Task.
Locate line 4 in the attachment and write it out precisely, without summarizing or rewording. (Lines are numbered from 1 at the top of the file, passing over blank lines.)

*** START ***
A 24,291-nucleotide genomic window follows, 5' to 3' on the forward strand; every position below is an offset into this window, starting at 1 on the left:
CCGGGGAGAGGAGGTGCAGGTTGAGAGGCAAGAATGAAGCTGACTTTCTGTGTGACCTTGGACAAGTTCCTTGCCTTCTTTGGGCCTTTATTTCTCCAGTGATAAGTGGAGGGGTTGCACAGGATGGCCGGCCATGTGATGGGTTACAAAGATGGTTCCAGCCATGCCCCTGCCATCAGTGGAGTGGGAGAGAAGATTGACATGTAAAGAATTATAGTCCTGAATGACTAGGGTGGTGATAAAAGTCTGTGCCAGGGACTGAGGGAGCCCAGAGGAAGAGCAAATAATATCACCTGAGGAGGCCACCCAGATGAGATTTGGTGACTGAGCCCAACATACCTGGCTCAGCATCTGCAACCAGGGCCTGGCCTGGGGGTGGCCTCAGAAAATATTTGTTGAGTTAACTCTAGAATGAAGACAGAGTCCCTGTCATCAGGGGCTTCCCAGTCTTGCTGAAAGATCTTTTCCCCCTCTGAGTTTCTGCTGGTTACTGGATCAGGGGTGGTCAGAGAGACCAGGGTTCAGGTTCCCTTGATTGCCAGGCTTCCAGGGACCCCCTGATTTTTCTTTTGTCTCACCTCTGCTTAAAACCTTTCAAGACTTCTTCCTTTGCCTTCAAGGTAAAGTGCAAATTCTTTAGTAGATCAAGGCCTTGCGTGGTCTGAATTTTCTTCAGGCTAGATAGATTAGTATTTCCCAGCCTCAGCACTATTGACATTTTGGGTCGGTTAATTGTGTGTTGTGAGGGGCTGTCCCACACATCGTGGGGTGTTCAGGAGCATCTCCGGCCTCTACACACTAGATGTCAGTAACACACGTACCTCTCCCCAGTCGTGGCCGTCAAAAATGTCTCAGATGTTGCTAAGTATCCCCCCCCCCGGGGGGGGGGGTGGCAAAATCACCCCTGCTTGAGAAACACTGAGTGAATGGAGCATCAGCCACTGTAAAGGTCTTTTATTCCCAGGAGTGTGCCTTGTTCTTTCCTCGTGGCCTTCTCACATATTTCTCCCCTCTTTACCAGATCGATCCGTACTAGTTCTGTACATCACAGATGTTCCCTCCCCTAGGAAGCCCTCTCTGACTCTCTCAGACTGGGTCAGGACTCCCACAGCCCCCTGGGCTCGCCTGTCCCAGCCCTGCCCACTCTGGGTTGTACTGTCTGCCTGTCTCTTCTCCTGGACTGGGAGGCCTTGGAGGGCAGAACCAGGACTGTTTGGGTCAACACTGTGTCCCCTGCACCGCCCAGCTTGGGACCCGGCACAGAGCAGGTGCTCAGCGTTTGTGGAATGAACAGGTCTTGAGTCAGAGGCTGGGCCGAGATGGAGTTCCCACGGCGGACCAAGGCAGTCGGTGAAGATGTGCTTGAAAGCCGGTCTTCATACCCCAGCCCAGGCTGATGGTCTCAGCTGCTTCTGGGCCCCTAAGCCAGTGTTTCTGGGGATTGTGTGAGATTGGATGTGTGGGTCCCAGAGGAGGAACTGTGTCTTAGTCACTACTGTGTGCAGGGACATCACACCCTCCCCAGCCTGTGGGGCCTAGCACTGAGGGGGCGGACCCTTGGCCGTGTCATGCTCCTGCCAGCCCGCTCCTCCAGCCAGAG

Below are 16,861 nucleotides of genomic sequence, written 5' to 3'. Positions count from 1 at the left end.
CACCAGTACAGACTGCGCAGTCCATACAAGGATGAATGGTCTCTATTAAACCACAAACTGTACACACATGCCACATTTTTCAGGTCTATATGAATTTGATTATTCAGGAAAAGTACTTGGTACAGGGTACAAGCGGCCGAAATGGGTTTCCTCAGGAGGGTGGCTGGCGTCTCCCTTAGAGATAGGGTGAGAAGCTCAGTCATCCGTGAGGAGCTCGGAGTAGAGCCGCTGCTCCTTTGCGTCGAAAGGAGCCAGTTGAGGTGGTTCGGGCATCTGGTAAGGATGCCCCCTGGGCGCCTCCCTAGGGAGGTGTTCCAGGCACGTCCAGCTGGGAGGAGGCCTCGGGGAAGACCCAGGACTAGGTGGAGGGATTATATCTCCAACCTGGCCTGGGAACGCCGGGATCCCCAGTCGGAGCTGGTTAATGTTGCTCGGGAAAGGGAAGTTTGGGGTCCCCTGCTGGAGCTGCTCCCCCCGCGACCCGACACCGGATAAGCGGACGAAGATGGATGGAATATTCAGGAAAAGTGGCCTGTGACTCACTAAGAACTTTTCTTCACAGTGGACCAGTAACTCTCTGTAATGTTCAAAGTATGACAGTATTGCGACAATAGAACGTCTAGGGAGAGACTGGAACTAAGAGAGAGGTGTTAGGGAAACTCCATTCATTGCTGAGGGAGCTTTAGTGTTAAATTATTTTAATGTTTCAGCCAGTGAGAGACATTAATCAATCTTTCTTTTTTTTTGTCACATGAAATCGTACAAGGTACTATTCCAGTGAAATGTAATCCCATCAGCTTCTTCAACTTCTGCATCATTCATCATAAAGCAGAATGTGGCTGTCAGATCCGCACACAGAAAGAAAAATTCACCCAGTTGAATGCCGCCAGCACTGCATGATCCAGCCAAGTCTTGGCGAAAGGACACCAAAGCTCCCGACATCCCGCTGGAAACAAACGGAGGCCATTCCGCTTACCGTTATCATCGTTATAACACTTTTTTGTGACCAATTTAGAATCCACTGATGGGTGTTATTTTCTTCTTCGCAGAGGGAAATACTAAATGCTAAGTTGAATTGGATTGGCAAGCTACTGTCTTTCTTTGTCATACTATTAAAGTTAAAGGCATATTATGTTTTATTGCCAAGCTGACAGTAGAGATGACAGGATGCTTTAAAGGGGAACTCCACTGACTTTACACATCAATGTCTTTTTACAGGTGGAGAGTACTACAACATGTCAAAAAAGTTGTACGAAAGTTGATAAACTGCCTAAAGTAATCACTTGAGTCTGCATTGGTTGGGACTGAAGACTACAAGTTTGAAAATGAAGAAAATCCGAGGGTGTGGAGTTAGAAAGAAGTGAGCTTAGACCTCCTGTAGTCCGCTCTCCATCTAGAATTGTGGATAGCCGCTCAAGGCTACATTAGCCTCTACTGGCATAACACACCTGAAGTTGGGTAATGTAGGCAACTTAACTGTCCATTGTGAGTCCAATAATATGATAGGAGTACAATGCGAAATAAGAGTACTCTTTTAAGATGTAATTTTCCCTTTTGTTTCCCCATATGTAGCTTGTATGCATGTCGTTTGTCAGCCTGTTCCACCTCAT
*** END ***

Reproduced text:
CACCAGTACAGACTGCGCAGTCCATACAAGGATGAATGGTCTCTATTAAACCACAAACTGTACACACATGCCACATTTTTCAGGTCTATATGAATTTGATTATTCAGGAAAAGTACTTGGTACAGGGTACAAGCGGCCGAAATGGGTTTCCTCAGGAGGGTGGCTGGCGTCTCCCTTAGAGATAGGGTGAGAAGCTCAGTCATCCGTGAGGAGCTCGGAGTAGAGCCGCTGCTCCTTTGCGTCGAAAGGAGCCAGTTGAGGTGGTTCGGGCATCTGGTAAGGATGCCCCCTGGGCGCCTCCCTAGGGAGGTGTTCCAGGCACGTCCAGCTGGGAGGAGGCCTCGGGGAAGACCCAGGACTAGGTGGAGGGATTATATCTCCAACCTGGCCTGGGAACGCCGGGATCCCCAGTCGGAGCTGGTTAATGTTGCTCGGGAAAGGGAAGTTTGGGGTCCCCTGCTGGAGCTGCTCCCCCCGCGACCCGACACCGGATAAGCGGACGAAGATGGATGGAATATTCAGGAAAAGTGGCCTGTGACTCACTAAGAACTTTTCTTCACAGTGGACCAGTAACTCTCTGTAATGTTCAAAGTATGACAGTATTGCGACAATAGAACGTCTAGGGAGAGACTGGAACTAAGAGAGAGGTGTTAGGGAAACTCCATTCATTGCTGAGGGAGCTTTAGTGTTAAATTATTTTAATGTTTCAGCCAGTGAGAGACATTAATCAATCTTTCTTTTTTTTTGTCACATGAAATCGTACAAGGTACTATTCCAGTGAAATGTAATCCCATCAGCTTCTTCAACTTCTGCATCATTCATCATAAAGCAGAATGTGGCTGTCAGATCCGCACACAGAAAGAAAAATTCACCCAGTTGAATGCCGCCAGCACTGCATGATCCAGCCAAGTCTTGGCGAAAGGACACCAAAGCTCCCGACATCCCGCTGGAAACAAACGGAGGCCATTCCGCTTACCGTTATCATCGTTATAACACTTTTTTGTGACCAATTTAGAATCCACTGATGGGTGTTATTTTCTTCTTCGCAGAGGGAAATACTAAATGCTAAGTTGAATTGGATTGGCAAGCTACTGTCTTTCTTTGTCATACTATTAAAGTTAAAGGCATATTATGTTTTATTGCCAAGCTGACAGTAGAGATGACAGGATGCTTTAAAGGGGAACTCCACTGACTTTACACATCAATGTCTTTTTACAGGTGGAGAGTACTACAACATGTCAAAAAAGTTGTACGAAAGTTGATAAACTGCCTAAAGTAATCACTTGAGTCTGCATTGGTTGGGACTGAAGACTACAAGTTTGAAAATGAAGAAAATCCGAGGGTGTGGAGTTAGAAAGAAGTGAGCTTAGACCTCCTGTAGTCCGCTCTCCATCTAGAATTGTGGATAGCCGCTCAAGGCTACATTAGCCTCTACTGGCATAACACACCTGAAGTTGGGTAATGTAGGCAACTTAACTGTCCATTGTGAGTCCAATAATATGATAGGAGTACAATGCGAAATAAGAGTACTCTTTTAAGATGTAATTTTCCCTTTTGTTTCCCCATATGTAGCTTGTATGCATGTCGTTTGTCAGCCTGTTCCACCTCAT